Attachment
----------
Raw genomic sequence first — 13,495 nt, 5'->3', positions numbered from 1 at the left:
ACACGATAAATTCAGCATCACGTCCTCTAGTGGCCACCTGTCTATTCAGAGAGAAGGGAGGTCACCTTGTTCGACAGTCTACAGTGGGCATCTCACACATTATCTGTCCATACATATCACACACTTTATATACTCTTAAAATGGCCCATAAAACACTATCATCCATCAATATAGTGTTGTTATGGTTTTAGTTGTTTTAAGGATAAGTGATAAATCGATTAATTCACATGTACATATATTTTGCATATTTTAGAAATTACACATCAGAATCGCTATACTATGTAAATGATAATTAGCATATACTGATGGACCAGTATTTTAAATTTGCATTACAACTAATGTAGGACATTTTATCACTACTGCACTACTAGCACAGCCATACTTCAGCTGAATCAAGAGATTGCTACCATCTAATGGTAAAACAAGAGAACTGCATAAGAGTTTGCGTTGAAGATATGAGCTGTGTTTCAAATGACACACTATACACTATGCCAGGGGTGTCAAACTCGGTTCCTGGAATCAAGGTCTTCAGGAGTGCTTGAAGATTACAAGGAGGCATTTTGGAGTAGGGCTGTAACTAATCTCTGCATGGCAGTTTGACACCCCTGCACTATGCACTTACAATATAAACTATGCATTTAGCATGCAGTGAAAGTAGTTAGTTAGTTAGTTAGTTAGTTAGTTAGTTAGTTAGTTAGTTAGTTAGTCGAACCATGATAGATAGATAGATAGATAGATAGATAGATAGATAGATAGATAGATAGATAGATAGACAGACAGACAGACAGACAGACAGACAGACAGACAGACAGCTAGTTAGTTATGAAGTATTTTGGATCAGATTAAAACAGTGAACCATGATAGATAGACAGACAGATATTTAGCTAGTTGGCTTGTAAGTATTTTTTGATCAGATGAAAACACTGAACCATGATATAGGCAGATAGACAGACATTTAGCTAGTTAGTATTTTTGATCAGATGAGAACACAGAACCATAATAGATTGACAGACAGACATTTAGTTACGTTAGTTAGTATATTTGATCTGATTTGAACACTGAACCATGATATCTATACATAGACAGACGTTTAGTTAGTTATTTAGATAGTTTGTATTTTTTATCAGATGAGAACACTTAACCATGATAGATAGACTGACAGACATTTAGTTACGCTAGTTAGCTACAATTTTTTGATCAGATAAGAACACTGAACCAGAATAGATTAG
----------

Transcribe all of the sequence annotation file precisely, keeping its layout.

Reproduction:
Raw genomic sequence first — 13,495 nt, 5'->3', positions numbered from 1 at the left:
ACACGATAAATTCAGCATCACGTCCTCTAGTGGCCACCTGTCTATTCAGAGAGAAGGGAGGTCACCTTGTTCGACAGTCTACAGTGGGCATCTCACACATTATCTGTCCATACATATCACACACTTTATATACTCTTAAAATGGCCCATAAAACACTATCATCCATCAATATAGTGTTGTTATGGTTTTAGTTGTTTTAAGGATAAGTGATAAATCGATTAATTCACATGTACATATATTTTGCATATTTTAGAAATTACACATCAGAATCGCTATACTATGTAAATGATAATTAGCATATACTGATGGACCAGTATTTTAAATTTGCATTACAACTAATGTAGGACATTTTATCACTACTGCACTACTAGCACAGCCATACTTCAGCTGAATCAAGAGATTGCTACCATCTAATGGTAAAACAAGAGAACTGCATAAGAGTTTGCGTTGAAGATATGAGCTGTGTTTCAAATGACACACTATACACTATGCCAGGGGTGTCAAACTCGGTTCCTGGAATCAAGGTCTTCAGGAGTGCTTGAAGATTACAAGGAGGCATTTTGGAGTAGGGCTGTAACTAATCTCTGCATGGCAGTTTGACACCCCTGCACTATGCACTTACAATATAAACTATGCATTTAGCATGCAGTGAAAGTAGTTAGTTAGTTAGTTAGTTAGTTAGTTAGTTAGTTAGTTAGTTAGTTAGTCGAACCATGATAGATAGATAGATAGATAGATAGATAGATAGATAGATAGATAGATAGATAGATAGACAGACAGACAGACAGACAGACAGACAGACAGACAGACAGCTAGTTAGTTATGAAGTATTTTGGATCAGATTAAAACAGTGAACCATGATAGATAGACAGACAGATATTTAGCTAGTTGGCTTGTAAGTATTTTTTGATCAGATGAAAACACTGAACCATGATATAGGCAGATAGACAGACATTTAGCTAGTTAGTATTTTTGATCAGATGAGAACACAGAACCATAATAGATTGACAGACAGACATTTAGTTACGTTAGTTAGTATATTTGATCTGATTTGAACACTGAACCATGATATCTATACATAGACAGACGTTTAGTTAGTTATTTAGATAGTTTGTATTTTTTATCAGATGAGAACACTTAACCATGATAGATAGACTGACAGACATTTAGTTACGCTAGTTAGCTACAATTTTTTGATCAGATAAGAACACTGAACCAGAATAGATTAG